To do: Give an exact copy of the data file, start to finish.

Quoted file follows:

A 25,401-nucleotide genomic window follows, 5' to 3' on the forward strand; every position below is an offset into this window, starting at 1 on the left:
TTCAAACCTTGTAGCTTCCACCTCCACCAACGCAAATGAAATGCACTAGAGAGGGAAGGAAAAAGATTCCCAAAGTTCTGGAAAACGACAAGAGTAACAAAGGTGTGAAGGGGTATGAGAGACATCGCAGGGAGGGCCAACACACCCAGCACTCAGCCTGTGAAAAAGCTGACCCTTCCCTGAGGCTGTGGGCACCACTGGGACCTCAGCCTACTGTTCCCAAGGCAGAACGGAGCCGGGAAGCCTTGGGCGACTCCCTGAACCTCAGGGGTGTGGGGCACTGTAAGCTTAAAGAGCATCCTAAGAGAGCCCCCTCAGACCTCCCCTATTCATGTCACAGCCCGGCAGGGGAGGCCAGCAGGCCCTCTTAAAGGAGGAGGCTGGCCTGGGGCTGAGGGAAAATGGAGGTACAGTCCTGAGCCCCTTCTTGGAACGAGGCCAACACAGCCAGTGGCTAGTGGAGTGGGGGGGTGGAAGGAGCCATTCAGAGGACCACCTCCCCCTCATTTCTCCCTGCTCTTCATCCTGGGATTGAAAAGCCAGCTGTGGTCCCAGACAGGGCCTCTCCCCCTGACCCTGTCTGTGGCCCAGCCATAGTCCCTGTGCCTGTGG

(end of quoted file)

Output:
A 25,401-nucleotide genomic window follows, 5' to 3' on the forward strand; every position below is an offset into this window, starting at 1 on the left:
TTCAAACCTTGTAGCTTCCACCTCCACCAACGCAAATGAAATGCACTAGAGAGGGAAGGAAAAAGATTCCCAAAGTTCTGGAAAACGACAAGAGTAACAAAGGTGTGAAGGGGTATGAGAGACATCGCAGGGAGGGCCAACACACCCAGCACTCAGCCTGTGAAAAAGCTGACCCTTCCCTGAGGCTGTGGGCACCACTGGGACCTCAGCCTACTGTTCCCAAGGCAGAACGGAGCCGGGAAGCCTTGGGCGACTCCCTGAACCTCAGGGGTGTGGGGCACTGTAAGCTTAAAGAGCATCCTAAGAGAGCCCCCTCAGACCTCCCCTATTCATGTCACAGCCCGGCAGGGGAGGCCAGCAGGCCCTCTTAAAGGAGGAGGCTGGCCTGGGGCTGAGGGAAAATGGAGGTACAGTCCTGAGCCCCTTCTTGGAACGAGGCCAACACAGCCAGTGGCTAGTGGAGTGGGGGGGTGGAAGGAGCCATTCAGAGGACCACCTCCCCCTCATTTCTCCCTGCTCTTCATCCTGGGATTGAAAAGCCAGCTGTGGTCCCAGACAGGGCCTCTCCCCCTGACCCTGTCTGTGGCCCAGCCATAGTCCCTGTGCCTGTGG